SENSORS: Kavlico, a global business unit of Custom Sensors & Technologies (CST), has designed a sensor to measure common-rail pressure in diesel engines. The advantages of monitoring common rail pressure are many; including increasing engine power and torque, improving fuel economy, reducing engine noise, and improving vehicle drive-ability while creating cleaner exhaust emissions. With today’s restrictive emissions standards, keeping exhaust particulate emissions within the mandated levels is a must … and Kavlico’s common-rail sensor is an essential element of the common-rail injection system.Pressure is regulated and monitored by the Electronic Diesel Control Unit (EDCU) which receives an electronic input from the Kavlico pressure sensor. The sensor operates on 5V dc and provides a 0.5 to 4.5V dc linear amplified analog output proportional to pressure to the EDCU. The highly accurate and ruggedly designed sensor uses a thin film TiON sense element which provides highly reliable and repeatable measurements.
The cost-effective sensor is EMI/EMC protected, has low power consumption, and is capable of operation in high vibration environments. Fully temperature compensated across the entire measurement range, the sensor has an operational temperature of -40 to 125C.
Pressure ranges are available from 0 to 3,000 Bar or 40,000+ PSI. The sensor can be customized to accommodate a wide array of pressure ports and electrical connector options dependent upon each OEM application-specific requirement. Alternative pressure ranges and output formats are also available upon request.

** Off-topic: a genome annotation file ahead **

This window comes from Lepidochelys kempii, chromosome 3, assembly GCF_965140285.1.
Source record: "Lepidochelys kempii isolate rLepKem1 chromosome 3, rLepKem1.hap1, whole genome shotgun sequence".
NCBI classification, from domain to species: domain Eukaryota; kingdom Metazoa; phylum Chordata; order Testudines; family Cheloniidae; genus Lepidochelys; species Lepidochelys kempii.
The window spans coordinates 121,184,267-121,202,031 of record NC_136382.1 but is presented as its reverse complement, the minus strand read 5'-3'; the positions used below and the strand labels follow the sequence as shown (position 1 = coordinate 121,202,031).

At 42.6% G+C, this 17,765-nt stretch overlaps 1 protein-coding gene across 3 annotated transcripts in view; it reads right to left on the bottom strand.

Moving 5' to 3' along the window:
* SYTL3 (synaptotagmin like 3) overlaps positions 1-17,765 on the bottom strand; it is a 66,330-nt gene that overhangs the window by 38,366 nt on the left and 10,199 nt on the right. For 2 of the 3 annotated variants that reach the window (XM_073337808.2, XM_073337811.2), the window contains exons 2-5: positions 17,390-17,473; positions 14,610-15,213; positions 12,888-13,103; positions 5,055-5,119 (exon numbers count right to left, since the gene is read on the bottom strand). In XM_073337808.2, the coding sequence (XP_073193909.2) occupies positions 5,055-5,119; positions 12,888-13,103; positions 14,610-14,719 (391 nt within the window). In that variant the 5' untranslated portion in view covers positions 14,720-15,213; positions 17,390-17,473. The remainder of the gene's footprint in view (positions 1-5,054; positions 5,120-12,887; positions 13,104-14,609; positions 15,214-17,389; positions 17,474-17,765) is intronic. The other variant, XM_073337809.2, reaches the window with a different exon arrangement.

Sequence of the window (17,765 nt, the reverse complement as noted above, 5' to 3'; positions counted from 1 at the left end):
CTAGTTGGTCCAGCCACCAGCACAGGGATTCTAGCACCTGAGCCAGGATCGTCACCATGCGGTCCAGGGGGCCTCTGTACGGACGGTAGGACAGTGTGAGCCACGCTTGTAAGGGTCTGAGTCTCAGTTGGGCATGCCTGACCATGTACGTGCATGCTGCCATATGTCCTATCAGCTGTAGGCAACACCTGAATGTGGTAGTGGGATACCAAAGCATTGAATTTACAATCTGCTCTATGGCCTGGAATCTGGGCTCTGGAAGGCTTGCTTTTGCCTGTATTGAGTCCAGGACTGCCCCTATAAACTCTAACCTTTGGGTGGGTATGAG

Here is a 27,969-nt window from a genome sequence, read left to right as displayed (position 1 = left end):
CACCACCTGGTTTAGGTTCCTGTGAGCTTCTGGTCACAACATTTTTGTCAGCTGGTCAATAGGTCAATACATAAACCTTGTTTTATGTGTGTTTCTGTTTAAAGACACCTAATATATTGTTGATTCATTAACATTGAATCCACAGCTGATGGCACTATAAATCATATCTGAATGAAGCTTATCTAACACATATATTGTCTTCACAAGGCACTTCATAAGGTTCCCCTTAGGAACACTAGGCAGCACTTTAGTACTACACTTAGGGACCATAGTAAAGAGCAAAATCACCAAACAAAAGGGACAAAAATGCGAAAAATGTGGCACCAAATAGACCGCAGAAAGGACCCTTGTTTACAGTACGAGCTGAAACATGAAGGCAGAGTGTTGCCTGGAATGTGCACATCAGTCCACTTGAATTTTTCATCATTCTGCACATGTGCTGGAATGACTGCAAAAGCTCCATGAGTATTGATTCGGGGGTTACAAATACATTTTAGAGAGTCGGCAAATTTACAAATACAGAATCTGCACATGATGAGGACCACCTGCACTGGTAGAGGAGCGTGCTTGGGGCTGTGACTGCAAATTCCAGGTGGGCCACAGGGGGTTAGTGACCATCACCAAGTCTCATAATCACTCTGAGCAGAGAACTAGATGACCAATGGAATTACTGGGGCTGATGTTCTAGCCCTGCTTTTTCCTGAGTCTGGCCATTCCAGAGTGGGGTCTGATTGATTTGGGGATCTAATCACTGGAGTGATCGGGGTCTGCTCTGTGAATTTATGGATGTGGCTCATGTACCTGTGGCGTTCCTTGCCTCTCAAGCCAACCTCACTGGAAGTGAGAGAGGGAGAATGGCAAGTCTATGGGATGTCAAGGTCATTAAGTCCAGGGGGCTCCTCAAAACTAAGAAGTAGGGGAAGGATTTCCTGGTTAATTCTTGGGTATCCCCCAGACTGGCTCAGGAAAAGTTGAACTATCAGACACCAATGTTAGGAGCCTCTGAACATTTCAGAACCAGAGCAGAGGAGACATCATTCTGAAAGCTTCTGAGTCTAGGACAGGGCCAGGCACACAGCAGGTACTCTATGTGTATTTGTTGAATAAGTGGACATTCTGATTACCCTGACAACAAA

Samsung's Galaxy line of smartphones used to fare quite well in the repairability department, but last year's flagship S5 model took a tumble, scoring a meh-inducing 5/10. Will the newly redesigned S6 lead us back into star-studded territory, or will we sink further into the depths of a repairability black hole?
In 2003, the world contained just over 500 million Internet-connected devices. By 2010, this figure had risen to 12.5 billion connected objects, almost six devices per individual with access to the Internet. Now, as we move into 2015, the number of connected 'things' is expected to reach 25 billion, ultimately edging toward 50 billion by the end of the decade.
NASA engineer Brian Trease studied abroad in Japan as a high school student and used to fold fast-food wrappers into cranes using origami techniques he learned in library books. Inspired by this, he began to imagine that origami could be applied to building spacecraft components, particularly solar panels that could one day send solar power from space to be used on earth.
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